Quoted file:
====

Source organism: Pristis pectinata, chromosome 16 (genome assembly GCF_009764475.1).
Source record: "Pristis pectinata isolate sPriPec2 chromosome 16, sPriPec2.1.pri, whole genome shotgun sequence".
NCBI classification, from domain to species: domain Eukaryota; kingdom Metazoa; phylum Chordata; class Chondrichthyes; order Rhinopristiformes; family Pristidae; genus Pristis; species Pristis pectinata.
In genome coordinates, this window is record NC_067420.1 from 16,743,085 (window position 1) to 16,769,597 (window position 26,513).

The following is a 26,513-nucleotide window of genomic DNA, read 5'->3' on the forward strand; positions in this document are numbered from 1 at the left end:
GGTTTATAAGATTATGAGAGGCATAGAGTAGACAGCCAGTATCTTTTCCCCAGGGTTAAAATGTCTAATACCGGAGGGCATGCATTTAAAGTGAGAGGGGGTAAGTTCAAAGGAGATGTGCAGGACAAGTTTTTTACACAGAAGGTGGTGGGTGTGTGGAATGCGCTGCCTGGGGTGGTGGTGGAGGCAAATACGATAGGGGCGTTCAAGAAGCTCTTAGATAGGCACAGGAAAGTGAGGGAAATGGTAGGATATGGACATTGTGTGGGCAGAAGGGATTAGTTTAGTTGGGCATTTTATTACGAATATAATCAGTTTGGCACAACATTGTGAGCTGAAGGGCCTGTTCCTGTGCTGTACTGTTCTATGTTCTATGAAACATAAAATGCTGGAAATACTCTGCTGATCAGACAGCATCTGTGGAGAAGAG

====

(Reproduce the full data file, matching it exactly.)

Source organism: Pristis pectinata, chromosome 16 (genome assembly GCF_009764475.1).
Source record: "Pristis pectinata isolate sPriPec2 chromosome 16, sPriPec2.1.pri, whole genome shotgun sequence".
NCBI classification, from domain to species: domain Eukaryota; kingdom Metazoa; phylum Chordata; class Chondrichthyes; order Rhinopristiformes; family Pristidae; genus Pristis; species Pristis pectinata.
In genome coordinates, this window is record NC_067420.1 from 16,743,085 (window position 1) to 16,769,597 (window position 26,513).

The following is a 26,513-nucleotide window of genomic DNA, read 5'->3' on the forward strand; positions in this document are numbered from 1 at the left end:
GGTTTATAAGATTATGAGAGGCATAGAGTAGACAGCCAGTATCTTTTCCCCAGGGTTAAAATGTCTAATACCGGAGGGCATGCATTTAAAGTGAGAGGGGGTAAGTTCAAAGGAGATGTGCAGGACAAGTTTTTTACACAGAAGGTGGTGGGTGTGTGGAATGCGCTGCCTGGGGTGGTGGTGGAGGCAAATACGATAGGGGCGTTCAAGAAGCTCTTAGATAGGCACAGGAAAGTGAGGGAAATGGTAGGATATGGACATTGTGTGGGCAGAAGGGATTAGTTTAGTTGGGCATTTTATTACGAATATAATCAGTTTGGCACAACATTGTGAGCTGAAGGGCCTGTTCCTGTGCTGTACTGTTCTATGTTCTATGAAACATAAAATGCTGGAAATACTCTGCTGATCAGACAGCATCTGTGGAGAAGAG